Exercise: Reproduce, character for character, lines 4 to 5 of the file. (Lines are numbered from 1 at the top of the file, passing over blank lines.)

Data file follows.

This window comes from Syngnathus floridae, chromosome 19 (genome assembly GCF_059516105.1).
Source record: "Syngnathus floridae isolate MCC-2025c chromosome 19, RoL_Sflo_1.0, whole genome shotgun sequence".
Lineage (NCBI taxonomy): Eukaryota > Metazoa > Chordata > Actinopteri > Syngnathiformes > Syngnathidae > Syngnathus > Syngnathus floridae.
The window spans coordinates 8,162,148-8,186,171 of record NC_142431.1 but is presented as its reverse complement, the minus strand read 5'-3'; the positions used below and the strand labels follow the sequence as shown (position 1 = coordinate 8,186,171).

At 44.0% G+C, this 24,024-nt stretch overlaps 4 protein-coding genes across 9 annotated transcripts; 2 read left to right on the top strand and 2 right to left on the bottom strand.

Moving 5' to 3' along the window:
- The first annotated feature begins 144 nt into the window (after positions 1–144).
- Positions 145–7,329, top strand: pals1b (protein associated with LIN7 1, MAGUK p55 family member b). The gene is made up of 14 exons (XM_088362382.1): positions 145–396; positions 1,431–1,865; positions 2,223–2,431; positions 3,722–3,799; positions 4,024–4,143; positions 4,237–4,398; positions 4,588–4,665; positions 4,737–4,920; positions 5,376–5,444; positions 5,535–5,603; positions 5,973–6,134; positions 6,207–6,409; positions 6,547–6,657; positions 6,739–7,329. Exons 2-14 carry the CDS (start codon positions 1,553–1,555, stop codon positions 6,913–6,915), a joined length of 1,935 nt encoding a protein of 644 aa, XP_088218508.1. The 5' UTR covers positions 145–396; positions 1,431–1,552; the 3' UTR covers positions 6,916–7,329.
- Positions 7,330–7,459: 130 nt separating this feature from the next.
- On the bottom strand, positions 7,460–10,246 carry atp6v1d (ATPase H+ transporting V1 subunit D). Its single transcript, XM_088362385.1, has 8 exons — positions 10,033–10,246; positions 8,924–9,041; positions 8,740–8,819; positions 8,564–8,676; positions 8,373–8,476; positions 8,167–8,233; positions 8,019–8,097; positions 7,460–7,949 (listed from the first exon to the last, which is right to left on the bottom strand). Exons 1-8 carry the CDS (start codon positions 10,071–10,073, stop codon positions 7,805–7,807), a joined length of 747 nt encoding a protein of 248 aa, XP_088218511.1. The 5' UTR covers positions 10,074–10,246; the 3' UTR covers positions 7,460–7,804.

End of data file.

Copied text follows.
The window spans coordinates 8,162,148-8,186,171 of record NC_142431.1 but is presented as its reverse complement, the minus strand read 5'-3'; the positions used below and the strand labels follow the sequence as shown (position 1 = coordinate 8,186,171).

At 44.0% G+C, this 24,024-nt stretch overlaps 4 protein-coding genes across 9 annotated transcripts; 2 read left to right on the top strand and 2 right to left on the bottom strand.